Hockey Canada execs may soon be called to testify on sexual assault settlement

Steve Russell / Toronto Star / Getty

Hockey Canada higher-ups could soon be asked to answer for the governing body's decision to settle a sexual assault lawsuit in late May.

Conservative MP Kevin Waugh, who's serving on the Standing Committee on Canadian Heritage in the House of Commons, told TSN's Rick Westhead the lawmakers could vote as early as Wednesday to determine whether to ask Hockey Canada executives to testify before the subcommittee about the abuse allegations and provide evidence regarding the settlement.

In a lawsuit filed in April, a woman said eight CHL players, including several members of Canada's 2017-18 world junior team, sexually assaulted her in June 2018 in a London, Ontario, hotel after a Hockey Canada event.

"We have to get into this right away and summon witnesses," Waugh said. "This just brings back so many memories of Graham James. I thought we cleaned this up after Sheldon Kennedy and Theoren Fleury, but I guess not."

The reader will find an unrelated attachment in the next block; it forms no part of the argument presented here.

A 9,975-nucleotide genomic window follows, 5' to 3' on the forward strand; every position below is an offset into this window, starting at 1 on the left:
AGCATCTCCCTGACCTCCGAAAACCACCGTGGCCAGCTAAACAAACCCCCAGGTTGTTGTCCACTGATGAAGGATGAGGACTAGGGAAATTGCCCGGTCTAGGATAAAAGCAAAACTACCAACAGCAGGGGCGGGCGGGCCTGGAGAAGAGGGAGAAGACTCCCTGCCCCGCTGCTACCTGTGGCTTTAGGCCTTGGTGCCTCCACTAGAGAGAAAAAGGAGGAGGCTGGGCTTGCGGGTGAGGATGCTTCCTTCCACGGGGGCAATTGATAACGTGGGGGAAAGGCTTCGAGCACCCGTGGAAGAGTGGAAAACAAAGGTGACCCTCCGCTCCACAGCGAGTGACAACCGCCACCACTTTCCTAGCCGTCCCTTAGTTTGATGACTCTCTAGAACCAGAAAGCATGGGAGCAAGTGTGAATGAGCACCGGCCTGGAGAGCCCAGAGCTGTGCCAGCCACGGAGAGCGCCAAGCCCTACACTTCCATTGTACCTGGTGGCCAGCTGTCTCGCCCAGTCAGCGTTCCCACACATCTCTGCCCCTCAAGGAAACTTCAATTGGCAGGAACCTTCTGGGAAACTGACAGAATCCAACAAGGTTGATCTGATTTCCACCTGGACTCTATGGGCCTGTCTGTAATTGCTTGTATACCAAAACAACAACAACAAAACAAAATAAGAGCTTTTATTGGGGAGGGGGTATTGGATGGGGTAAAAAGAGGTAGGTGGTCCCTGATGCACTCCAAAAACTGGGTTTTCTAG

"We’re now talking about an allegation of gang rape that may involve every third guy on that Team Canada roster," Waugh continued. "How the hell did Hockey Canada keep this quiet for four years? I'm appalled by the organization, and I'm appalled that this story is still now mostly buried by the Canadian media.”

Waugh added that any testimony would be public, and the subcommittee can subpoena anyone who declines invitations to do so.

Canada's sports minister, Pascale St-Onge, said last week that she's ordering an audit of Hockey Canada's financial activity to determine whether it used taxpayer funds to pay out the settlement. St-Onge also said she'd summon the organization's executives to testify.

The woman asked the judge to award $3.55 million, but the settlement amount isn't known, according to Westhead.

The subcommittee tabled a motion Monday to put aside other work to focus on Hockey Canada's case.

The NHL said in late May that it would investigate the allegations and determine punishment for those involved, if necessary.

Taxpayers partially fund Hockey Canada, giving the Canadian government jurisdiction over the federation.

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Hockey Canada execs may soon be called to testify on sexual assault settlement
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